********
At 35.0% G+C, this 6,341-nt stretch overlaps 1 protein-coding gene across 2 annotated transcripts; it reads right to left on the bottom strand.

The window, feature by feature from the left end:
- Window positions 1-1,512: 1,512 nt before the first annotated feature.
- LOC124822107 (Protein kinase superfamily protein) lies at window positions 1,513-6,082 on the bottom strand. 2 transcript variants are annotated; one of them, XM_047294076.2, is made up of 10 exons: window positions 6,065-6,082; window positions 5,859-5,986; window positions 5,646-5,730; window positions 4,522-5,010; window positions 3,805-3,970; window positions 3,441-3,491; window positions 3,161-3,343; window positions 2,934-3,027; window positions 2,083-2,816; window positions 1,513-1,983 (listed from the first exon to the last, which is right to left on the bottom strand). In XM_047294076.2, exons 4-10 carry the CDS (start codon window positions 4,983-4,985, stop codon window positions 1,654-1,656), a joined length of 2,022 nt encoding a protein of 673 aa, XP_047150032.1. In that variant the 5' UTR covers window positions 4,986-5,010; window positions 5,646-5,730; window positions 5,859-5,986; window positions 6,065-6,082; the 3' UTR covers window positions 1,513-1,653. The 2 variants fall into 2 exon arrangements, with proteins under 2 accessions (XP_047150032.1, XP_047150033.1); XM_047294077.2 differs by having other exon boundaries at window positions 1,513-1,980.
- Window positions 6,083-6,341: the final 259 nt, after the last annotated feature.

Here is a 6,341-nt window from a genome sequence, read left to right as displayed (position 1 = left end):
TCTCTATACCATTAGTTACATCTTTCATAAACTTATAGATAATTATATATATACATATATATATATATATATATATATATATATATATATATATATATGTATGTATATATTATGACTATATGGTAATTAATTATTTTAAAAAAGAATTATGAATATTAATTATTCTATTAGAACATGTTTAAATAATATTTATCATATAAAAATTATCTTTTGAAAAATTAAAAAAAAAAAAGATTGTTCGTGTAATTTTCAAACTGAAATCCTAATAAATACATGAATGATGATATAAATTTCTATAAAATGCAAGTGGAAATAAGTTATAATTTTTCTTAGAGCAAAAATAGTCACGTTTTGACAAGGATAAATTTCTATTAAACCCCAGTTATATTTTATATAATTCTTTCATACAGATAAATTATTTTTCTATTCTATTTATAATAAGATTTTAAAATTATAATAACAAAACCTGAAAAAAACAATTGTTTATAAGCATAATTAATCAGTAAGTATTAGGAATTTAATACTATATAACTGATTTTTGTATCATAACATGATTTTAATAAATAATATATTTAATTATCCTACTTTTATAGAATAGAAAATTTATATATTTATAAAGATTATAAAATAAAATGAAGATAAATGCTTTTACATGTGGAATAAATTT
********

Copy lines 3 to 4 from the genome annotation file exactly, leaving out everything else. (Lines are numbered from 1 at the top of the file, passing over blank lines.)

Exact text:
- Window positions 1-1,512: 1,512 nt before the first annotated feature.
- LOC124822107 (Protein kinase superfamily protein) lies at window positions 1,513-6,082 on the bottom strand. 2 transcript variants are annotated; one of them, XM_047294076.2, is made up of 10 exons: window positions 6,065-6,082; window positions 5,859-5,986; window positions 5,646-5,730; window positions 4,522-5,010; window positions 3,805-3,970; window positions 3,441-3,491; window positions 3,161-3,343; window positions 2,934-3,027; window positions 2,083-2,816; window positions 1,513-1,983 (listed from the first exon to the last, which is right to left on the bottom strand). In XM_047294076.2, exons 4-10 carry the CDS (start codon window positions 4,983-4,985, stop codon window positions 1,654-1,656), a joined length of 2,022 nt encoding a protein of 673 aa, XP_047150032.1. In that variant the 5' UTR covers window positions 4,986-5,010; window positions 5,646-5,730; window positions 5,859-5,986; window positions 6,065-6,082; the 3' UTR covers window positions 1,513-1,653. The 2 variants fall into 2 exon arrangements, with proteins under 2 accessions (XP_047150032.1, XP_047150033.1); XM_047294077.2 differs by having other exon boundaries at window positions 1,513-1,980.